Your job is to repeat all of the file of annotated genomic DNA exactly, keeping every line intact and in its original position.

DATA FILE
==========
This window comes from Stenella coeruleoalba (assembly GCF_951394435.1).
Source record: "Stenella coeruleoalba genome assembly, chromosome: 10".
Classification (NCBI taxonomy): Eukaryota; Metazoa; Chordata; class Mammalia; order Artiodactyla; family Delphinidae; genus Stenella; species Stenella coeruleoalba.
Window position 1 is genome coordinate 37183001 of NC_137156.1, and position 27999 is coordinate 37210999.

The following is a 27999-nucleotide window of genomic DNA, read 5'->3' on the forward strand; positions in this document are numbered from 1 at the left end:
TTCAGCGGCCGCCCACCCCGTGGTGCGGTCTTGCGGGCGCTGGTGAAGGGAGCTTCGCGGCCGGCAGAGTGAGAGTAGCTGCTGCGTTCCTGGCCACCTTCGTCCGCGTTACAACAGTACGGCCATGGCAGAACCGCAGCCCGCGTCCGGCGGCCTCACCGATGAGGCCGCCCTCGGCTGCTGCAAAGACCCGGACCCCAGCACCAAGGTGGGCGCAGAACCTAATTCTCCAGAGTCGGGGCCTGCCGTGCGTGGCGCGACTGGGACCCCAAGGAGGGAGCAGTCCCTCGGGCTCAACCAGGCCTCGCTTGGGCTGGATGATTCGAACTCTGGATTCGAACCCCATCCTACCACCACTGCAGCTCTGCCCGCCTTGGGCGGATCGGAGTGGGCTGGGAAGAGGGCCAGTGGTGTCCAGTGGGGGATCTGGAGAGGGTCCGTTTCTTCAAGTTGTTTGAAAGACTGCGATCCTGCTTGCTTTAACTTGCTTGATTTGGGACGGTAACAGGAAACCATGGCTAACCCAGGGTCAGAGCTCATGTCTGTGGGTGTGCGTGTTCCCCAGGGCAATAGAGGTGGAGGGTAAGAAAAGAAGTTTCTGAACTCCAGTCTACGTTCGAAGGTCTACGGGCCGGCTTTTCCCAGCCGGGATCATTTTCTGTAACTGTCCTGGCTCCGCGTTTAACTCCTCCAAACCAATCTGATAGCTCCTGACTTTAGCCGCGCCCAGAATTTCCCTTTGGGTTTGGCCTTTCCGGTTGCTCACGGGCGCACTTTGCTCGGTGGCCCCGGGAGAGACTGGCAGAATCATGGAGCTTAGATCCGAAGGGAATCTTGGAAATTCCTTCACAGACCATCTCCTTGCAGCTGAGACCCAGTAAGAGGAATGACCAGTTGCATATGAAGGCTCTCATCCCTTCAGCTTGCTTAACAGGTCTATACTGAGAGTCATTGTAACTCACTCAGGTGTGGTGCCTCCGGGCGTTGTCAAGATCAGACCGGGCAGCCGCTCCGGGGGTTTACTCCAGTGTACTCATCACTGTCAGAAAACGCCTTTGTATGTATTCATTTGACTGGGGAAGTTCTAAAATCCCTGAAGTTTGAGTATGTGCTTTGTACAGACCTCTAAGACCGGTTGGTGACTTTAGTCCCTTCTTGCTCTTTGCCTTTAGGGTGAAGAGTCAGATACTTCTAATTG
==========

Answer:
This window comes from Stenella coeruleoalba (assembly GCF_951394435.1).
Source record: "Stenella coeruleoalba genome assembly, chromosome: 10".
Classification (NCBI taxonomy): Eukaryota; Metazoa; Chordata; class Mammalia; order Artiodactyla; family Delphinidae; genus Stenella; species Stenella coeruleoalba.
Window position 1 is genome coordinate 37183001 of NC_137156.1, and position 27999 is coordinate 37210999.

The following is a 27999-nucleotide window of genomic DNA, read 5'->3' on the forward strand; positions in this document are numbered from 1 at the left end:
TTCAGCGGCCGCCCACCCCGTGGTGCGGTCTTGCGGGCGCTGGTGAAGGGAGCTTCGCGGCCGGCAGAGTGAGAGTAGCTGCTGCGTTCCTGGCCACCTTCGTCCGCGTTACAACAGTACGGCCATGGCAGAACCGCAGCCCGCGTCCGGCGGCCTCACCGATGAGGCCGCCCTCGGCTGCTGCAAAGACCCGGACCCCAGCACCAAGGTGGGCGCAGAACCTAATTCTCCAGAGTCGGGGCCTGCCGTGCGTGGCGCGACTGGGACCCCAAGGAGGGAGCAGTCCCTCGGGCTCAACCAGGCCTCGCTTGGGCTGGATGATTCGAACTCTGGATTCGAACCCCATCCTACCACCACTGCAGCTCTGCCCGCCTTGGGCGGATCGGAGTGGGCTGGGAAGAGGGCCAGTGGTGTCCAGTGGGGGATCTGGAGAGGGTCCGTTTCTTCAAGTTGTTTGAAAGACTGCGATCCTGCTTGCTTTAACTTGCTTGATTTGGGACGGTAACAGGAAACCATGGCTAACCCAGGGTCAGAGCTCATGTCTGTGGGTGTGCGTGTTCCCCAGGGCAATAGAGGTGGAGGGTAAGAAAAGAAGTTTCTGAACTCCAGTCTACGTTCGAAGGTCTACGGGCCGGCTTTTCCCAGCCGGGATCATTTTCTGTAACTGTCCTGGCTCCGCGTTTAACTCCTCCAAACCAATCTGATAGCTCCTGACTTTAGCCGCGCCCAGAATTTCCCTTTGGGTTTGGCCTTTCCGGTTGCTCACGGGCGCACTTTGCTCGGTGGCCCCGGGAGAGACTGGCAGAATCATGGAGCTTAGATCCGAAGGGAATCTTGGAAATTCCTTCACAGACCATCTCCTTGCAGCTGAGACCCAGTAAGAGGAATGACCAGTTGCATATGAAGGCTCTCATCCCTTCAGCTTGCTTAACAGGTCTATACTGAGAGTCATTGTAACTCACTCAGGTGTGGTGCCTCCGGGCGTTGTCAAGATCAGACCGGGCAGCCGCTCCGGGGGTTTACTCCAGTGTACTCATCACTGTCAGAAAACGCCTTTGTATGTATTCATTTGACTGGGGAAGTTCTAAAATCCCTGAAGTTTGAGTATGTGCTTTGTACAGACCTCTAAGACCGGTTGGTGACTTTAGTCCCTTCTTGCTCTTTGCCTTTAGGGTGAAGAGTCAGATACTTCTAATTG